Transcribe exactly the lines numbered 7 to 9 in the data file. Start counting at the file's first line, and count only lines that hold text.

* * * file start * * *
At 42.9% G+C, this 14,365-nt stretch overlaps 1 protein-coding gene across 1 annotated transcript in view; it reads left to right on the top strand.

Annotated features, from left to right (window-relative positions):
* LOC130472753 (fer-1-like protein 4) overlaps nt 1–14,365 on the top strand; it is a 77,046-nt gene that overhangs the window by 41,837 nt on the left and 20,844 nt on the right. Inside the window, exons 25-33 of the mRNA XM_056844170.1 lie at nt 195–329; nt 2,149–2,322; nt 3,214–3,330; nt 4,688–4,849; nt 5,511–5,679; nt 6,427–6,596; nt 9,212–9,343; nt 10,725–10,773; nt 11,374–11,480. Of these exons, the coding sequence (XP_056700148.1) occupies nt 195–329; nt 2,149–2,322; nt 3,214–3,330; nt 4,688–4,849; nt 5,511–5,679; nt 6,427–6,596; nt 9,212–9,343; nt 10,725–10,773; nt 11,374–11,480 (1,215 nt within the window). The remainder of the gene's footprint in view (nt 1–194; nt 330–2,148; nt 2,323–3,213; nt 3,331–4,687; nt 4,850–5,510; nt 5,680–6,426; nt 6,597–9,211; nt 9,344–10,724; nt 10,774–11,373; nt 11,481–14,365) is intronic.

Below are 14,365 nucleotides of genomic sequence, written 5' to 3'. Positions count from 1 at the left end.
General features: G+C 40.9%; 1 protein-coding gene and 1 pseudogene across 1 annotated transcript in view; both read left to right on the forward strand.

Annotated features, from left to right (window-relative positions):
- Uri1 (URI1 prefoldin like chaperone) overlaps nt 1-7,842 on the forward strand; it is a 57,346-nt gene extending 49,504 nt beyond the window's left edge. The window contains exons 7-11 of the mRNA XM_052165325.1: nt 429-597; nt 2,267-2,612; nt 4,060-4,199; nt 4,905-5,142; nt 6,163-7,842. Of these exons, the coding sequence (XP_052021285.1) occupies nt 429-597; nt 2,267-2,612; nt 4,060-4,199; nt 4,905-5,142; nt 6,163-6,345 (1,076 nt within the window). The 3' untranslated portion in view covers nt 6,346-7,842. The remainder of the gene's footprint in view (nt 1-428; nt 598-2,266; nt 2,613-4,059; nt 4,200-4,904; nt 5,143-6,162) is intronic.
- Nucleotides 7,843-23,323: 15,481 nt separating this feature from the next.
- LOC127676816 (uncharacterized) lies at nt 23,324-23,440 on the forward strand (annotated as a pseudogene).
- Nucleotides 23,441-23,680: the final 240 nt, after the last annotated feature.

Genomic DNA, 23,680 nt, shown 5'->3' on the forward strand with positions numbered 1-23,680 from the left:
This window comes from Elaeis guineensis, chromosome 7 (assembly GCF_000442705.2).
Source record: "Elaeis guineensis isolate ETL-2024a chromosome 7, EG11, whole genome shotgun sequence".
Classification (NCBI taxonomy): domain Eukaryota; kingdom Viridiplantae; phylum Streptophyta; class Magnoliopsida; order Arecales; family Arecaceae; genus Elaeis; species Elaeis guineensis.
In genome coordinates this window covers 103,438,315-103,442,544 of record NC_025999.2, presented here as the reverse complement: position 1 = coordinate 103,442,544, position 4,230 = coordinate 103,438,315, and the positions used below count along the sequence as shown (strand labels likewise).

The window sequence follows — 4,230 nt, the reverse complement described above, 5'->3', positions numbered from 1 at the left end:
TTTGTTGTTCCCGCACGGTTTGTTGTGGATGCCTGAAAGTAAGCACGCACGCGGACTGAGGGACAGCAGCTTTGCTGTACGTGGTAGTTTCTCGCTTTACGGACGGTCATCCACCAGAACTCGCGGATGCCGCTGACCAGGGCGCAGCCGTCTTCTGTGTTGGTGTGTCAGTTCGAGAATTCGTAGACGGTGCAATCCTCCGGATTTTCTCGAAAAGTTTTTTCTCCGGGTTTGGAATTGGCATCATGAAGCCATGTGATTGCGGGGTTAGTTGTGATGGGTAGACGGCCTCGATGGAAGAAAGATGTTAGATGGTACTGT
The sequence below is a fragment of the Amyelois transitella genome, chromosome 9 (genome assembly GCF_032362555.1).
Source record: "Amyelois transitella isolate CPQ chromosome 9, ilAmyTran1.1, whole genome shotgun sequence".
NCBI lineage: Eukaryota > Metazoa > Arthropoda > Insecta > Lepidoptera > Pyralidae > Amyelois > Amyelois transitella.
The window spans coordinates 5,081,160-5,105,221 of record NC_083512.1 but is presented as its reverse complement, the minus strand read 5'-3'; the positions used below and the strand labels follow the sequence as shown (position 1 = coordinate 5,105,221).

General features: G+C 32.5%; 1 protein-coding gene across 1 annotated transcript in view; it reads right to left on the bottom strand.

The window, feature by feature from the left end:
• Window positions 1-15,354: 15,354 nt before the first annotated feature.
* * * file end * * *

- Uri1 (URI1 prefoldin like chaperone) overlaps nt 1-7,842 on the forward strand; it is a 57,346-nt gene extending 49,504 nt beyond the window's left edge. The window contains exons 7-11 of the mRNA XM_052165325.1: nt 429-597; nt 2,267-2,612; nt 4,060-4,199; nt 4,905-5,142; nt 6,163-7,842. Of these exons, the coding sequence (XP_052021285.1) occupies nt 429-597; nt 2,267-2,612; nt 4,060-4,199; nt 4,905-5,142; nt 6,163-6,345 (1,076 nt within the window). The 3' untranslated portion in view covers nt 6,346-7,842. The remainder of the gene's footprint in view (nt 1-428; nt 598-2,266; nt 2,613-4,059; nt 4,200-4,904; nt 5,143-6,162) is intronic.
- Nucleotides 7,843-23,323: 15,481 nt separating this feature from the next.
- LOC127676816 (uncharacterized) lies at nt 23,324-23,440 on the forward strand (annotated as a pseudogene).